The CEO of Missouri-based pharmaceutical company recently suggested that his decision to jack up the price of one of his company’s products was moral one.
On Tuesday, the Financial Times reported that Nirmal Mulye, the CEO of Nostrum Laboratories, defended his company’s controversial decision to drastically increase the price of nitrofurantoin, an antibiotic to treat bladder infections, on moral grounds. Before the price increase, a bottle of nitrofurantoin cost $474.75. Now, it costs $2,392 — a price increase of 404 percent.
“I think it is a moral requirement to make money when you can… to sell the product for the highest price,” Mulye told the Times.
The embattled CEO said he raised the price of his product after one of his competitors, Casper Pharma, which makes a branded version of the product (Furadantin) that costs roughly $2,800 for one bottle. Casper’s product went up by 182 percent in cost between the end of 2015 and March of this year.
“The point here is the only other choice is the brand at the higher price. It is still a saving regardless of whether it is a big one or not,” Mulye told the Financial Times.
Mulye’s decision to increase the price of nitrofurantoin by 404 percent is not unlike when “Pharma Bro” Martin Shkreli raised the price of AIDS treatment drug Daraprim by 5,000 percent, from $13.50 per pill to $750 per pill. Even though Shkreli’s price increase was widely panned, Mulye bizarrely defended Shkreli (who is now serving a seven-year jail sentence for defrauding investors), saying that because Shkreli’s company had a monopoly on the patent for the drug, he was allowed to sell it for as much as he wished.
“I agree with Martin Shkreli that when he raised the price of his drug he was within his rights because he had to reward his shareholders,” Mulye said. “If he’s the only one selling it then he can make as much money as he can. This is a capitalist economy and if you can’t make money you can’t stay in business.”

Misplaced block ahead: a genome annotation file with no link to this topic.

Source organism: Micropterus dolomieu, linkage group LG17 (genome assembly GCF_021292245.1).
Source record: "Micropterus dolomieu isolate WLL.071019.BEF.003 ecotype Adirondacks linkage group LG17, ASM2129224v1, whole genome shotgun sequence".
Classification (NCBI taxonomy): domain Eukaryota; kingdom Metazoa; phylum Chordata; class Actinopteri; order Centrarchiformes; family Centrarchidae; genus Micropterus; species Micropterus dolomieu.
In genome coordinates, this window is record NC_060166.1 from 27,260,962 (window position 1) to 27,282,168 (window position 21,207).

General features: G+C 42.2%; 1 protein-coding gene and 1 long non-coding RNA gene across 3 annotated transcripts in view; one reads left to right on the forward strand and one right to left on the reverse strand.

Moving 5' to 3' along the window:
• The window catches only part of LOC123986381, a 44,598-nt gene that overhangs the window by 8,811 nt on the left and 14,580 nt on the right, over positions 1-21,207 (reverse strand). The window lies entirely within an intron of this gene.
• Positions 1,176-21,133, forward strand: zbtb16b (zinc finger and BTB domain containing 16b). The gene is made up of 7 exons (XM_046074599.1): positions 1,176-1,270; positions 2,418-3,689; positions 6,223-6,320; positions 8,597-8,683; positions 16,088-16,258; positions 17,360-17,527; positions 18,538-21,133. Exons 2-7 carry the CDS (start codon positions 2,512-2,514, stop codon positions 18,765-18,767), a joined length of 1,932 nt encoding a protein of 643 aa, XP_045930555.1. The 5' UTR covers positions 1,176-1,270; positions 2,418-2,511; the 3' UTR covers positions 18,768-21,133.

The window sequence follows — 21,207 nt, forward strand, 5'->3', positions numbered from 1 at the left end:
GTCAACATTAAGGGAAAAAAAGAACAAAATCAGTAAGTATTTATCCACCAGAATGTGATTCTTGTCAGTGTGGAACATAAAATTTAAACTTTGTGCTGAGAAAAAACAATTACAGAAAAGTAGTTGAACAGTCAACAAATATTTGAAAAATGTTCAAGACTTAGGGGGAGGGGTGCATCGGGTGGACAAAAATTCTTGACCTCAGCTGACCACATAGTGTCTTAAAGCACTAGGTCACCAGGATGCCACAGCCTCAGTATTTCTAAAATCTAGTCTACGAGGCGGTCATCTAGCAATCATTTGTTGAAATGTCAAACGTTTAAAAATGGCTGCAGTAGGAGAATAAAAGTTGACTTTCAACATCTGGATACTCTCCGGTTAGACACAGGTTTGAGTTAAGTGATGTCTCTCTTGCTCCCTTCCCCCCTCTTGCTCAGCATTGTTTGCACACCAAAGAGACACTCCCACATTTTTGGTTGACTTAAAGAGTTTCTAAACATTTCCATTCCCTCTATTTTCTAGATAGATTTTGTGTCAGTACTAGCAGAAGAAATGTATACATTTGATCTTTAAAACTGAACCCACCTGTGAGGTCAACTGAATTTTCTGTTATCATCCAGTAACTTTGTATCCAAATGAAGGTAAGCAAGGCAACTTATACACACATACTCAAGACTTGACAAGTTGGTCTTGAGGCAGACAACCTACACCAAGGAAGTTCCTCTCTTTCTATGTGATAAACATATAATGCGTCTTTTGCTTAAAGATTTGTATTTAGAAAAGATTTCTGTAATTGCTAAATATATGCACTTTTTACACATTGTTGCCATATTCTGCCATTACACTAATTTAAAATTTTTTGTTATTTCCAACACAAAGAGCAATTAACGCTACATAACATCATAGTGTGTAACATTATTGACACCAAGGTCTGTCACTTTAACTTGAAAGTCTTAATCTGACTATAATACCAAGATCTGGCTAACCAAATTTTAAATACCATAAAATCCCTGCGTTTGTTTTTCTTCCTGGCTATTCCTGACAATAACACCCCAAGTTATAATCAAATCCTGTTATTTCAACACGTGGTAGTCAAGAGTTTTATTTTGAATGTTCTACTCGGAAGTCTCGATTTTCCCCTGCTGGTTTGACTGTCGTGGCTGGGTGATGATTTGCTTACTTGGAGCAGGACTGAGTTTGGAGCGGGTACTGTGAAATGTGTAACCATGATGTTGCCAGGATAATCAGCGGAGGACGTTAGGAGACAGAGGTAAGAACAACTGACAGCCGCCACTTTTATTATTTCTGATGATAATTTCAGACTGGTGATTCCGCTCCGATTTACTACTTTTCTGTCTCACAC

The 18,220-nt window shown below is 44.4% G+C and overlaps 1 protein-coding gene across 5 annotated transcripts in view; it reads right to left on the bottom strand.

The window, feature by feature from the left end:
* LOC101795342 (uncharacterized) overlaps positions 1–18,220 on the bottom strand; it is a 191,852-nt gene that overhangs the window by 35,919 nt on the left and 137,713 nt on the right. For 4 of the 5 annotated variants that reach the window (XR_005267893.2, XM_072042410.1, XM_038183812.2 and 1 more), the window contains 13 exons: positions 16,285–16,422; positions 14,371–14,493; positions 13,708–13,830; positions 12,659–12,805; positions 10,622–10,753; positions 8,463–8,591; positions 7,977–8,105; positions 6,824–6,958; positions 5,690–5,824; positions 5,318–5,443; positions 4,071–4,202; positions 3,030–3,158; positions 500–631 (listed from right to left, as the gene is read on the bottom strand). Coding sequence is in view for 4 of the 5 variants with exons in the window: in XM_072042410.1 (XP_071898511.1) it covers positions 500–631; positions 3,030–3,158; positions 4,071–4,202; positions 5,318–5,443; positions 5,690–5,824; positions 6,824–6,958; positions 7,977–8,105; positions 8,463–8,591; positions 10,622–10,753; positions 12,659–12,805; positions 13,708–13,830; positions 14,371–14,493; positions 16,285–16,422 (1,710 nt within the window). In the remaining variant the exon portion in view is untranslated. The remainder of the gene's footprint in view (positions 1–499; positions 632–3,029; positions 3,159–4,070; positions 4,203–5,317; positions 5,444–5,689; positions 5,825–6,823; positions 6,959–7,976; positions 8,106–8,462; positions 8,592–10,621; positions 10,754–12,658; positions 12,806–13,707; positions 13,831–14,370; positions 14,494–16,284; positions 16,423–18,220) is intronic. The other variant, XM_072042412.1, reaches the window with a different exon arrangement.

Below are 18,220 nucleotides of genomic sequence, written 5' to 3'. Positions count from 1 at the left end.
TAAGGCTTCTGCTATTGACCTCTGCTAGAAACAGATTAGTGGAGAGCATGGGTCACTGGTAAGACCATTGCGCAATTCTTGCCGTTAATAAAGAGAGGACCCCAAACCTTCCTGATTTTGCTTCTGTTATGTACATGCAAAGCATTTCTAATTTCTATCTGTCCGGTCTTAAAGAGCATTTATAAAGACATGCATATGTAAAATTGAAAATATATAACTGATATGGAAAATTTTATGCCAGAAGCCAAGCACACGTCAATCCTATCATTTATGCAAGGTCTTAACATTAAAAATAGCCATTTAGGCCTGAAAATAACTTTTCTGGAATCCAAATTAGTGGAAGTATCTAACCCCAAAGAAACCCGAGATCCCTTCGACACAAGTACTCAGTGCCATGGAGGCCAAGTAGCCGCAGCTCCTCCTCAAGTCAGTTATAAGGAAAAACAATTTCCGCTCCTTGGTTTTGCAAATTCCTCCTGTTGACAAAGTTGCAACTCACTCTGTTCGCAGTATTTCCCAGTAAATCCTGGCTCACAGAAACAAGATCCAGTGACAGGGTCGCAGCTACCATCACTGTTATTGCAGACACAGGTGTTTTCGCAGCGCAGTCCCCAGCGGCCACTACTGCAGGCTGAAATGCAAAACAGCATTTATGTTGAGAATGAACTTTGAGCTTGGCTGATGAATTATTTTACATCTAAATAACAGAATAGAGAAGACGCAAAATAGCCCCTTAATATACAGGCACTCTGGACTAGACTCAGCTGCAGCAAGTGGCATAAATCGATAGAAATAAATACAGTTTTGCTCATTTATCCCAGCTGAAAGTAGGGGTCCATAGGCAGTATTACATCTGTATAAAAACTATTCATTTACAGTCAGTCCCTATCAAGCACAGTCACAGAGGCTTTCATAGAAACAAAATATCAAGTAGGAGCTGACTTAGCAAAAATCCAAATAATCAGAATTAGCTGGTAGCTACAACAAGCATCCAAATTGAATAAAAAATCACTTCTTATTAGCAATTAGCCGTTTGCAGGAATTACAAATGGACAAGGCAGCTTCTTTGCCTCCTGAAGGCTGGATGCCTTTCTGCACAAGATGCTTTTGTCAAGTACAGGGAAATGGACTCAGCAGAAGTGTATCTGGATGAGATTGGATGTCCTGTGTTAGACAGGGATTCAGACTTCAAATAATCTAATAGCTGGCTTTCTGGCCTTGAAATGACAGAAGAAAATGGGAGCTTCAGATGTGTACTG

In a tweet, Food and Drug Administration commissioner Scott Gottlieb said that price gouging was not a “moral imperative,” and that patients shouldn’t have to go without necessary medication due to high costs.
1/2 Regarding @FT story today @bydavidcrow; there’s no moral imperative to price gouge and take advantage of patients. FDA will continue to promote competition so speculators and those with no regard to public health consequences can’t take advantage of patients who need medicine
— Scott Gottlieb, M.D. (@SGottliebFDA) September 11, 2018
President Trump rolled out a plan to lower drug prices earlier this year. However, as former U.S. Labor Secretary Robert Reich wrote on his blog, the plan does little else but ask other countries to allow drug companies to charge higher prices.
By this tortured logic, if other nations allow drug companies to charge whatever they want, U.S. drug companies will then lower prices in the United States.
This is nonsensical. It would just mean more profits for U.S. drug companies. (Revealingly, the stock prices of U.S. pharmaceutical companies rose after Trump announced his plan.)
As of this writing, neither Trump nor Health Secretary Alex Azar have commented on Nostrum Laboratories price increase.
Scott Alden is a freelance contributor covering national politics, education, and environmental issues. He is a proud Toledo University graduate, and lives in the suburbs of Detroit.